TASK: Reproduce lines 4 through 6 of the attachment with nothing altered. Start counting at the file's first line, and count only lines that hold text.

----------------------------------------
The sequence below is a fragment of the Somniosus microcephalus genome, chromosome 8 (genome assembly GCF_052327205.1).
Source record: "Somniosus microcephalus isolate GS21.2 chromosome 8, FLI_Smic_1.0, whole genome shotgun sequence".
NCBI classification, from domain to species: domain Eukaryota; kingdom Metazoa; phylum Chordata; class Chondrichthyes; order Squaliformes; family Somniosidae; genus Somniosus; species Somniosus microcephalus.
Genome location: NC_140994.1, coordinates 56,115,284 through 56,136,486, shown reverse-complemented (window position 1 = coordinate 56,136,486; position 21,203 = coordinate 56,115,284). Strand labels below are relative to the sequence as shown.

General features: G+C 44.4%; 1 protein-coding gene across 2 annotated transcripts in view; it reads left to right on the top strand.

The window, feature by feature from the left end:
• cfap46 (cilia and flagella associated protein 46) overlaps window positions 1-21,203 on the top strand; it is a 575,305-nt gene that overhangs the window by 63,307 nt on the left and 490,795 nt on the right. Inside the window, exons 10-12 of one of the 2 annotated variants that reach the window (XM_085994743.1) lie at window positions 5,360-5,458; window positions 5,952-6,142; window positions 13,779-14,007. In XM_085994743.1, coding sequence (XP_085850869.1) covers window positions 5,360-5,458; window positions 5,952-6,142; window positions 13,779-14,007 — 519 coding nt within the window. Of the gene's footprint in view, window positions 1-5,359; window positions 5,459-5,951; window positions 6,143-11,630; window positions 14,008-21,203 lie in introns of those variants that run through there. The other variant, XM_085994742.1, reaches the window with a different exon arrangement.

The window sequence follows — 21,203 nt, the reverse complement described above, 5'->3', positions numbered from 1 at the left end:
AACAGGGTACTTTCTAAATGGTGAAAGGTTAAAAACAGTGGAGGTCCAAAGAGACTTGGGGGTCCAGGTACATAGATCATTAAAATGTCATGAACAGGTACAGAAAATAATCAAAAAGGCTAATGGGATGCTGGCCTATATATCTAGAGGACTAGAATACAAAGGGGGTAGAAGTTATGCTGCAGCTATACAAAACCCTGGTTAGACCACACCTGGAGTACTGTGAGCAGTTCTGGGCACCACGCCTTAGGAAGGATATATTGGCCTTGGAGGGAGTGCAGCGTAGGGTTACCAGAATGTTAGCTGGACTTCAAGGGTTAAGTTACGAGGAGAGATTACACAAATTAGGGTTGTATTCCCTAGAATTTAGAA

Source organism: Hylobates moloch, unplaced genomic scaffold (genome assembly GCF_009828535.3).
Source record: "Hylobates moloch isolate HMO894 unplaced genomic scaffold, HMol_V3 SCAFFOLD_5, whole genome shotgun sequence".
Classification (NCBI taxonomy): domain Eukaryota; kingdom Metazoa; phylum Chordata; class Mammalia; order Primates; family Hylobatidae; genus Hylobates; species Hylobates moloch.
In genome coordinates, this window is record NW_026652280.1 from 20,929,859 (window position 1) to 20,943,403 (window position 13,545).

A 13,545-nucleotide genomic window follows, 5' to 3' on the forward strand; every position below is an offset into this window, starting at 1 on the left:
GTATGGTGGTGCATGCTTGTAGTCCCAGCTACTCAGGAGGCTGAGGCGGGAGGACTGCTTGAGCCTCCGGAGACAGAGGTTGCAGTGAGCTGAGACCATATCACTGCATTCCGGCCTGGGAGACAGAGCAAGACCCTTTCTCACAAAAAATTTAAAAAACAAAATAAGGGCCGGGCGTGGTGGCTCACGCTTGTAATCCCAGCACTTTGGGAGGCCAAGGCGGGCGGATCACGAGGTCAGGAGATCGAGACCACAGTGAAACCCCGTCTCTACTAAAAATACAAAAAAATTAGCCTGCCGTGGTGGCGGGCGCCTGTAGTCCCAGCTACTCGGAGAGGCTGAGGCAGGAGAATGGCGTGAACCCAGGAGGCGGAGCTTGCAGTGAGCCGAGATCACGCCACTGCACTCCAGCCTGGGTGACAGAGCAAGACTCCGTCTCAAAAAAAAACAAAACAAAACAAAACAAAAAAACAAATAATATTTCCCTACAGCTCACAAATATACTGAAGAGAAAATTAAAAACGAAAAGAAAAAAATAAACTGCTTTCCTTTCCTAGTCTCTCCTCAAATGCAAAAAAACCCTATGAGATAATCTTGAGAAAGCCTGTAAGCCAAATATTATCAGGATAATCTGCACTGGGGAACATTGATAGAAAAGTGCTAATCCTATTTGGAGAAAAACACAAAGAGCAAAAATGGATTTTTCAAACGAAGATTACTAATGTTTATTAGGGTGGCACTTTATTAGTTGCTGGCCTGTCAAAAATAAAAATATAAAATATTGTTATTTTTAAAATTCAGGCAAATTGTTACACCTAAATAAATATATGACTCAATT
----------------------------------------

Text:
Genome location: NC_140994.1, coordinates 56,115,284 through 56,136,486, shown reverse-complemented (window position 1 = coordinate 56,136,486; position 21,203 = coordinate 56,115,284). Strand labels below are relative to the sequence as shown.

General features: G+C 44.4%; 1 protein-coding gene across 2 annotated transcripts in view; it reads left to right on the top strand.

The window, feature by feature from the left end: